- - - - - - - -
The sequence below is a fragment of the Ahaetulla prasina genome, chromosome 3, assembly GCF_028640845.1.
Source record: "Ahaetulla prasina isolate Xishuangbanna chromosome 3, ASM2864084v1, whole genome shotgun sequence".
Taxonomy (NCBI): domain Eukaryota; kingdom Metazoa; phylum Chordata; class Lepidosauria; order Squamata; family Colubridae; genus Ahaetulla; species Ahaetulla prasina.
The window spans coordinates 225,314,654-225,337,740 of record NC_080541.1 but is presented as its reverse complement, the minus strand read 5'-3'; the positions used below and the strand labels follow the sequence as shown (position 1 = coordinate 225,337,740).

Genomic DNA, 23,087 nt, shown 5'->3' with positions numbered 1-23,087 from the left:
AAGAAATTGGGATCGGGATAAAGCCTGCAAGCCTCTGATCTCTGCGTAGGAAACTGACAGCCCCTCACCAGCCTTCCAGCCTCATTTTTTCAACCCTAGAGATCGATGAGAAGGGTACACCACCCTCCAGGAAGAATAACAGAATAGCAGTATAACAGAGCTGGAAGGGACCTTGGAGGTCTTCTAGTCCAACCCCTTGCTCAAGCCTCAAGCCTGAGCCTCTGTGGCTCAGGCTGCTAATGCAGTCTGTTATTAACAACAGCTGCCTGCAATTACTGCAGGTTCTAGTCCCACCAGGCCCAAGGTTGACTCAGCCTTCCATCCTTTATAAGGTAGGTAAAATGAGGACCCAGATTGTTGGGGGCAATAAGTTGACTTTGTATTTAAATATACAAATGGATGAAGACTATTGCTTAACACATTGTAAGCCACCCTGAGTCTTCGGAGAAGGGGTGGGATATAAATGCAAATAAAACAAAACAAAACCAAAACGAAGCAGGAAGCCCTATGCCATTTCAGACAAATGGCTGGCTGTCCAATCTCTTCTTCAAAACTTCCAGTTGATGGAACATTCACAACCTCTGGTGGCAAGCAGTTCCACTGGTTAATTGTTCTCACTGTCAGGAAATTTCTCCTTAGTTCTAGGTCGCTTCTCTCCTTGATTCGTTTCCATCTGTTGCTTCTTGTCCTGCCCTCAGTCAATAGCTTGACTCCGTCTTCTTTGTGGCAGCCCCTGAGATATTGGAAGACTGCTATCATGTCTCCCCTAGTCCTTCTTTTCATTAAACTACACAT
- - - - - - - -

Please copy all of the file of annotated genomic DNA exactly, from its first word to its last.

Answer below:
The sequence below is a fragment of the Ahaetulla prasina genome, chromosome 3, assembly GCF_028640845.1.
Source record: "Ahaetulla prasina isolate Xishuangbanna chromosome 3, ASM2864084v1, whole genome shotgun sequence".
Taxonomy (NCBI): domain Eukaryota; kingdom Metazoa; phylum Chordata; class Lepidosauria; order Squamata; family Colubridae; genus Ahaetulla; species Ahaetulla prasina.
The window spans coordinates 225,314,654-225,337,740 of record NC_080541.1 but is presented as its reverse complement, the minus strand read 5'-3'; the positions used below and the strand labels follow the sequence as shown (position 1 = coordinate 225,337,740).

Genomic DNA, 23,087 nt, shown 5'->3' with positions numbered 1-23,087 from the left:
AAGAAATTGGGATCGGGATAAAGCCTGCAAGCCTCTGATCTCTGCGTAGGAAACTGACAGCCCCTCACCAGCCTTCCAGCCTCATTTTTTCAACCCTAGAGATCGATGAGAAGGGTACACCACCCTCCAGGAAGAATAACAGAATAGCAGTATAACAGAGCTGGAAGGGACCTTGGAGGTCTTCTAGTCCAACCCCTTGCTCAAGCCTCAAGCCTGAGCCTCTGTGGCTCAGGCTGCTAATGCAGTCTGTTATTAACAACAGCTGCCTGCAATTACTGCAGGTTCTAGTCCCACCAGGCCCAAGGTTGACTCAGCCTTCCATCCTTTATAAGGTAGGTAAAATGAGGACCCAGATTGTTGGGGGCAATAAGTTGACTTTGTATTTAAATATACAAATGGATGAAGACTATTGCTTAACACATTGTAAGCCACCCTGAGTCTTCGGAGAAGGGGTGGGATATAAATGCAAATAAAACAAAACAAAACCAAAACGAAGCAGGAAGCCCTATGCCATTTCAGACAAATGGCTGGCTGTCCAATCTCTTCTTCAAAACTTCCAGTTGATGGAACATTCACAACCTCTGGTGGCAAGCAGTTCCACTGGTTAATTGTTCTCACTGTCAGGAAATTTCTCCTTAGTTCTAGGTCGCTTCTCTCCTTGATTCGTTTCCATCTGTTGCTTCTTGTCCTGCCCTCAGTCAATAGCTTGACTCCGTCTTCTTTGTGGCAGCCCCTGAGATATTGGAAGACTGCTATCATGTCTCCCCTAGTCCTTCTTTTCATTAAACTACACAT